Taking a skills test can be similar to taking a classroom evaluation of the last section that was taught. However, screening and selection tests such as the LSAT or the SAT are an entirely different thing. If the applicant has never experienced an evaluation process of that type, it shouldn’t be expected that they will perform well on literally their first exposure – unless, of course, there’s some form of genius lurking in those brain cells.

Scalia recently opined that Blacks should not be put into the better educational institutions because they have poor learning skills. That might be true were it not for the fact that educating Blacks has historically been an after thought (if that much). Like women, they were to be kept uneducated in order to have better control over the population and keep them in a state of being disenfranchised. And even in that ethnicity, plus the combinations that created racial and ethnic Creoles, there have been those who found patrons who saw the benefits of providing quality education to them. In the alternative, the population found ways to gain even the rudimentary gems of education in order to propel them into something more.

Education is a prized aspired to by all races and ethnicities. Each family sees it as the tool that will bring fulfillment of the promise of a better life and empowerment. But that promise cannot be realized if the mentoring and educating to create the employable candidate is not provided.

So develop your employee education programs to your advantage. Also develop mentoring programs with an eye toward reducing apathy while increasing engagement and productivity. The exposure to the concepts and terminology will provide you with more than just the ideal candidate for the next step on the ladder.


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June 7, 2015


There's no course on job search

There’s no course on job search

Not long ago I heard a complaint from one of the industry’s more vintage and distinguished recruiters. (I’ll paraphrase.)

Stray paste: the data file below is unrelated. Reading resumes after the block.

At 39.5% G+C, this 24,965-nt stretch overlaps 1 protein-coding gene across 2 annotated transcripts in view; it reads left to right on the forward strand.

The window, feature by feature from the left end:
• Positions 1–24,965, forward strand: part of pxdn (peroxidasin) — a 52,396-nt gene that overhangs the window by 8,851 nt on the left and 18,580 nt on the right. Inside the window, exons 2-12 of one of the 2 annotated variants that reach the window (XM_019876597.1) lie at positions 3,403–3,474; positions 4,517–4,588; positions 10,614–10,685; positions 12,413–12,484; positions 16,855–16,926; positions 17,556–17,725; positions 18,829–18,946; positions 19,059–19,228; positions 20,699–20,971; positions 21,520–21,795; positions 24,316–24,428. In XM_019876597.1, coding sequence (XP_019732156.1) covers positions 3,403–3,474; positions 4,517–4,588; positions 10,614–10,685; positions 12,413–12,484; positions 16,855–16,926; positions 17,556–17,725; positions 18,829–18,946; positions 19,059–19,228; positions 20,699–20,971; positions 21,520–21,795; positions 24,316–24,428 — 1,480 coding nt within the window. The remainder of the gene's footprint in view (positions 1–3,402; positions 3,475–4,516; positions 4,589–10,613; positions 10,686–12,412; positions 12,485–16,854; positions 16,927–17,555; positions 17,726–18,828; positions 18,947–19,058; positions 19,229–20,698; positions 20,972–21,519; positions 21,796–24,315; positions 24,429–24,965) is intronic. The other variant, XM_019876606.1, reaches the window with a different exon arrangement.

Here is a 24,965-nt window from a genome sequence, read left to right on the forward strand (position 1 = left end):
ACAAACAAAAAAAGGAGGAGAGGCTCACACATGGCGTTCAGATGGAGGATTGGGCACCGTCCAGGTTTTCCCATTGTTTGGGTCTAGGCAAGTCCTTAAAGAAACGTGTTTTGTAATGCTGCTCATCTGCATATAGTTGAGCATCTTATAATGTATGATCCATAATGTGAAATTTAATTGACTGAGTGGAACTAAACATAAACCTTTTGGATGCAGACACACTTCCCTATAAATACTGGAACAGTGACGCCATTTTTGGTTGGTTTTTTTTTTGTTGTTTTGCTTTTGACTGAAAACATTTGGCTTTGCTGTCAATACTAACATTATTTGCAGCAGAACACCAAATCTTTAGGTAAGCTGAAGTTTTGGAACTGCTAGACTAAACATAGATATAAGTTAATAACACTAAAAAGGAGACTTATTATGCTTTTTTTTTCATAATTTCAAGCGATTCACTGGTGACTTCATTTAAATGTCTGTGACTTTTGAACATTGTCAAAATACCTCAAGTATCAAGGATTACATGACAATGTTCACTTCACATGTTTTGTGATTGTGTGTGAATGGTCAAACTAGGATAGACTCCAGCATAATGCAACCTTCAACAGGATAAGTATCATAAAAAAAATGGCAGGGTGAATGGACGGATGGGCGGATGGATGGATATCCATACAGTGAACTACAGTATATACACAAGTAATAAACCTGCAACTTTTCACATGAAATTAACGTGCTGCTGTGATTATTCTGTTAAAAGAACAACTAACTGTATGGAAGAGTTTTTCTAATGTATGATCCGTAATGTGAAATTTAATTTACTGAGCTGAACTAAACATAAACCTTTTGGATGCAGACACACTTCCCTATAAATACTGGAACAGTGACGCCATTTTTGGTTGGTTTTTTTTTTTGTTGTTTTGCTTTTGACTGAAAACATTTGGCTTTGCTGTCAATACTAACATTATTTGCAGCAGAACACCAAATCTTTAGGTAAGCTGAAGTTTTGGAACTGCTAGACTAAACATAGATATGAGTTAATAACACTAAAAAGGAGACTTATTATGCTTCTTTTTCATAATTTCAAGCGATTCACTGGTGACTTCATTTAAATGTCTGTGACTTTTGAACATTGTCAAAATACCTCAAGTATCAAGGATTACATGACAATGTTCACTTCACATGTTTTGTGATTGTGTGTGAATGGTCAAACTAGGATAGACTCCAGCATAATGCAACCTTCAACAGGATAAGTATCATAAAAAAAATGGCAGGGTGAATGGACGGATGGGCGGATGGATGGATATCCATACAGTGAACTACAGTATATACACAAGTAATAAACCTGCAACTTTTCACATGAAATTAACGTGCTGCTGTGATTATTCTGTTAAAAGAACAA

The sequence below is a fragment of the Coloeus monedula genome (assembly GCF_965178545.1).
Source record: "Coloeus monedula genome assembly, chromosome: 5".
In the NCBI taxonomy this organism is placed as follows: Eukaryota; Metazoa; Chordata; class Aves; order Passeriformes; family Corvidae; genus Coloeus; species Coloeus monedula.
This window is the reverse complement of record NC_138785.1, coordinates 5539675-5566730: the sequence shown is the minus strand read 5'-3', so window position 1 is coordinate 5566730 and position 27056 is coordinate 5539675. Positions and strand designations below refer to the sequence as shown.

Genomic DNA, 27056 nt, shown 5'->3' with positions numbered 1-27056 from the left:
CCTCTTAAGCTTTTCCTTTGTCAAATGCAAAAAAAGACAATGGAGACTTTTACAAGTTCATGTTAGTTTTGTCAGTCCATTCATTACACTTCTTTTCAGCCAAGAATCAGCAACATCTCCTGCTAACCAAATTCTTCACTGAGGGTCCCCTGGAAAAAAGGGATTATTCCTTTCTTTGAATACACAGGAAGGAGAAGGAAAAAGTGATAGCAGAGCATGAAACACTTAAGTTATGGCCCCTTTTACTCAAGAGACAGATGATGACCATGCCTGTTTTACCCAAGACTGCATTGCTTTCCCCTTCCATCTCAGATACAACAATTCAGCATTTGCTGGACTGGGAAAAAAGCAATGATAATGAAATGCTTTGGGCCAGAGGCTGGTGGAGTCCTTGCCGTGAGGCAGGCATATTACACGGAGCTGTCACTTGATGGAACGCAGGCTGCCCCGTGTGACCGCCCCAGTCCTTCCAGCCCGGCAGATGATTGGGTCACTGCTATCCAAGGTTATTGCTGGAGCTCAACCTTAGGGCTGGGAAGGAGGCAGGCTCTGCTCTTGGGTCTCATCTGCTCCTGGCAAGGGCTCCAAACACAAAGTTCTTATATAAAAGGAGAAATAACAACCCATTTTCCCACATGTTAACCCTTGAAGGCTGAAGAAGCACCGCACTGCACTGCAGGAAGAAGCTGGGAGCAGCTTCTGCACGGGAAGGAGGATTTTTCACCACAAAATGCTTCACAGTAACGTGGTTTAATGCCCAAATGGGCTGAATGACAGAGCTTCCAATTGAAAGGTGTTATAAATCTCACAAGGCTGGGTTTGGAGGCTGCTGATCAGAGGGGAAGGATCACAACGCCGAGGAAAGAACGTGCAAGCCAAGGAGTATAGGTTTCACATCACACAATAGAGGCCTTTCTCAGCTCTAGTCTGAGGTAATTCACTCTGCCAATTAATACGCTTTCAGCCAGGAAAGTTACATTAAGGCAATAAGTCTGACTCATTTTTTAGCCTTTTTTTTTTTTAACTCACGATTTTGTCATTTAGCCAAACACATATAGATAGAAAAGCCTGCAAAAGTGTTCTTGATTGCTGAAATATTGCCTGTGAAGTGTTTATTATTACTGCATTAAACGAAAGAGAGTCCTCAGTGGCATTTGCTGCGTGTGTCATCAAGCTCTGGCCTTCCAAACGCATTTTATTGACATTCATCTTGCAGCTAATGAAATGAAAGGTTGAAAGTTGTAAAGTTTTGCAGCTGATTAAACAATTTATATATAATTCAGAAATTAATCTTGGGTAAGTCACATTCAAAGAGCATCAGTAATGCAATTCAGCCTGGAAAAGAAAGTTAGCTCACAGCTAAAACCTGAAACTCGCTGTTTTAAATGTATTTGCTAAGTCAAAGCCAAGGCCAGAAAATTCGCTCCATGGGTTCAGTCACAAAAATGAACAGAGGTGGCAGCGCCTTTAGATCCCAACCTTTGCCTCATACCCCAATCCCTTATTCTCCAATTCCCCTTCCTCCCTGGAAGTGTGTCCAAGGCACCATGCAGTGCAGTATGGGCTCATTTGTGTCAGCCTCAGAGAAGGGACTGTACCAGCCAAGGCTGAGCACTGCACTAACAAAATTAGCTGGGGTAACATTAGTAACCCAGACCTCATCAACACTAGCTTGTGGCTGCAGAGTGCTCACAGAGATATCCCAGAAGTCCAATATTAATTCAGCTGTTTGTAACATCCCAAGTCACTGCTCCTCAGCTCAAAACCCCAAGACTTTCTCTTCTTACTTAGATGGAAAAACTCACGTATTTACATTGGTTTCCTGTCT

“This business would be a lot more interesting if we could get past the how to write a resume and cover letter stuff. And it would be much better if we didn’t spend so much time on how to interview. Why do we have to go through this so much? It should be obvious!”

True enough, it should be obvious to those of us who’ve been around the block several times. But there are a lot of dynamics that are driving the actual need to have this “wisdom” regurgitated on a regular basis. Let’s look at a few of them today.


For some reason, people keep having babies. Then they send them off to school to learn all the basics – except for how to write a resume and cover letter, how to interview, how to go to work. Somehow, that information is supposed to get distilled before graduation from high school but it doesn’t. So we have these quasi-adults meandering around looking for meaning that’s associated with their existence and wondering where they belong. Some of them get recruited to things such as gangs, sports, lured into competing for a slot on America’s Got Talent or The Voice or any number of other things that bring some form of recognition and prestige. And some of them try to figure out how to get on Survivor or Big Brother. The thing of it is, no one told them they’ll still need to pass the interview to get accepted on the entertainment scene.